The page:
SCRANTON, Pa. -- The financially struggling Scranton School District was given a recovery plan to get the district fiscally sound over the next five years.
The district has been on state watch and was given a chief recovery officer after the state auditor general blasted the district's spending.
The recovery plan covers everything from property tax increases to rebidding of contracts and the closings of elementary schools. The school board has 30 days to approve or deny it. If it does nothing the district could be taken over by the state.
The Scranton School District has been on state watch since the state auditor general blasted the district for decades of reckless spending.
Compiled by the state-appointed Chief Recovery Officer Dr. Candis Finan and her team, the plan calls for raising school taxes, freezing salaries, rebidding vendor contracts, and closing some elementary schools which need repair.
School board member Katie Gilmartin says she supports the plan.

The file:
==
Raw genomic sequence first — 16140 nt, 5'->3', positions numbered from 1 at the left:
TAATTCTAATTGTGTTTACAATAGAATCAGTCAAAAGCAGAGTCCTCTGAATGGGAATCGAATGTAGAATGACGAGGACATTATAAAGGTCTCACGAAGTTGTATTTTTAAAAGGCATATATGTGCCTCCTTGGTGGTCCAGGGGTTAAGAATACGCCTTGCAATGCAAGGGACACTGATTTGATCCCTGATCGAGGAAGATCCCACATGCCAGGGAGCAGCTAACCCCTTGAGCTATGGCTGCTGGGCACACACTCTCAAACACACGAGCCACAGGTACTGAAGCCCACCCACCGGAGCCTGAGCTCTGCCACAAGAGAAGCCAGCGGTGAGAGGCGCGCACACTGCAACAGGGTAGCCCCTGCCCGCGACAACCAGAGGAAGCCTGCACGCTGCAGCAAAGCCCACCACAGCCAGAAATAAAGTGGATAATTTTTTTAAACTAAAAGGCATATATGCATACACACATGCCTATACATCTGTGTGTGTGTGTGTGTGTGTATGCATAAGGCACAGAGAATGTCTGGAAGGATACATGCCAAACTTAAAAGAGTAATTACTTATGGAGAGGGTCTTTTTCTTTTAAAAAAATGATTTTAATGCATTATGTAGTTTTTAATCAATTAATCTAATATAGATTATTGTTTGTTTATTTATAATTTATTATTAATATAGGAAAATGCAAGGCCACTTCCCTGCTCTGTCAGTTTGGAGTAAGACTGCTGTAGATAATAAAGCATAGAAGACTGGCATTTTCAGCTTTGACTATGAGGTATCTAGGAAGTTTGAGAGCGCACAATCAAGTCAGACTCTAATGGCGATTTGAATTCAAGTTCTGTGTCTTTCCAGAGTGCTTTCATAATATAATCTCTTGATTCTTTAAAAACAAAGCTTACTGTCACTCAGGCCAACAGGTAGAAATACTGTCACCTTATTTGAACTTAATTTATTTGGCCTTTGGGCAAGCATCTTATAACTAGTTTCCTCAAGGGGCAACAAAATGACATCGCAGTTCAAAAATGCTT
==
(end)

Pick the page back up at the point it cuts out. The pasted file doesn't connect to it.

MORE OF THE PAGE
“It is a big sacrifice, but I think the best thing we can do is to continue to rebuild public trust and ensure that these dollars are allocated responsibly, managed wisely,” Gilmartin said.
The schools listed for possible closure are the Whitter Annex, McNichols Plaza, Adams, and Sumner, as well as relocating the administration to another building. That won’t happen in the next school year.
According to the recovery plan, most of the schools were built in the 1950s and a study was done in 2012 showed that to renovate all the buildings would cost more $140 million.
“We’ve been thrilled with our neighborhood school. We go to Prescott and we love it there, so we’re just hopeful that the schools stay open,” parent Cassie Haw said.
The board has 30 days to adopt or deny the plan. If denied, the state could take over the district. If the plan is adopted, property taxes would increase annually for the next five years.
The average assessed home would be charged an additional $41 next year.
“They’re already overtaxed, I think so anyway. Because too many elderly people that can’t afford it,” Renate Kropiewnicki of Scranton said.